"My mother was killed by northern government soldiers when I was just two months old," Hiiboro said. "I don't want to see another baby losing its mother in the same way. If I have any power to promote a cukure of harmony and peace, I will do it."

Many tribes, one nation

The Sudan Catholic Bishops' Conference issued a statement in September supporting this call for unity and peaceful coexistence. "As we said in our season of prayer for independence, South Sudan must be 'one nation from every tribe, tongue, and people.' This is a shared responsibility, not just for the government," the bishops wrote.

Father Joseph of Solidarity with South Sudan says his group is committed to helping the church assume that responsibility. "As we contribute to nation-building with our training programs, the people of South Sudan show us how to know and love God," he says. "Their communal spirit, sharing the bare minimum they have, their simplicity and endurance in times of trouble, and their willingness to start anew have touched the core of who we are."

In 2005, with decades of civil war about to end, Sudan's bishops' conference invited religious congregations to help rebuild the church and reweave the social fabric of a terrorized land. The congregations that responded formed Solidarity with South Sudan and decided to focus on building capacity. Today Solidarity volunteers from around the world are training teachers, nurses, and pastoral agents in five communities across the country.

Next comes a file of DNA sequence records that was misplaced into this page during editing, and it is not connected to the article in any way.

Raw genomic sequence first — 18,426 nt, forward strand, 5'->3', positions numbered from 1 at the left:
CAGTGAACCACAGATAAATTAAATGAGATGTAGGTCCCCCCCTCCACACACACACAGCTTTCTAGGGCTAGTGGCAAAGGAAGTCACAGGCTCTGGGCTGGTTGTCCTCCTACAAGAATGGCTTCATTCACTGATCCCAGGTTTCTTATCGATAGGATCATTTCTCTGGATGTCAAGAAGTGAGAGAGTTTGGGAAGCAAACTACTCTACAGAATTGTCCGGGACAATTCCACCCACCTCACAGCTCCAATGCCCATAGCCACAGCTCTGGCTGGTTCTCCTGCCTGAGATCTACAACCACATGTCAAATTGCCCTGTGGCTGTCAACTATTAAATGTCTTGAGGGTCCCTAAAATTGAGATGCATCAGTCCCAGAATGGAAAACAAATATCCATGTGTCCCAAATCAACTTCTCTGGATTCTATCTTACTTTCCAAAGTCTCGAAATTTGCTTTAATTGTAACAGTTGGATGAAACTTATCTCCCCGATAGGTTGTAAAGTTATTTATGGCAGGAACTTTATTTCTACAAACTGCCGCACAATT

Part of Solidarity's success, according to Joseph, is that it leverages the contributions of many different congregations into one united effort.

The rest of this article is only available to active members of Questia

Sign up now for a free, 1-day trial and receive full access to:

  • Questia's entire collection
  • Automatic bibliography creation
  • More helpful research tools like notes, citations, and highlights
  • Ad-free environment

Already a member? Log in now.

Notes for this article

Add a new note
If you are trying to select text to create highlights or citations, remember that you must now click or tap on the first word, and then click or tap on the last word.
One moment ...
Project items

Items saved from this article

This article has been saved
Highlights (0)
Some of your highlights are legacy items.

Highlights saved before July 30, 2012 will not be displayed on their respective source pages.

You can easily re-create the highlights by opening the book page or article, selecting the text, and clicking “Highlight.”

Citations (0)
Some of your citations are legacy items.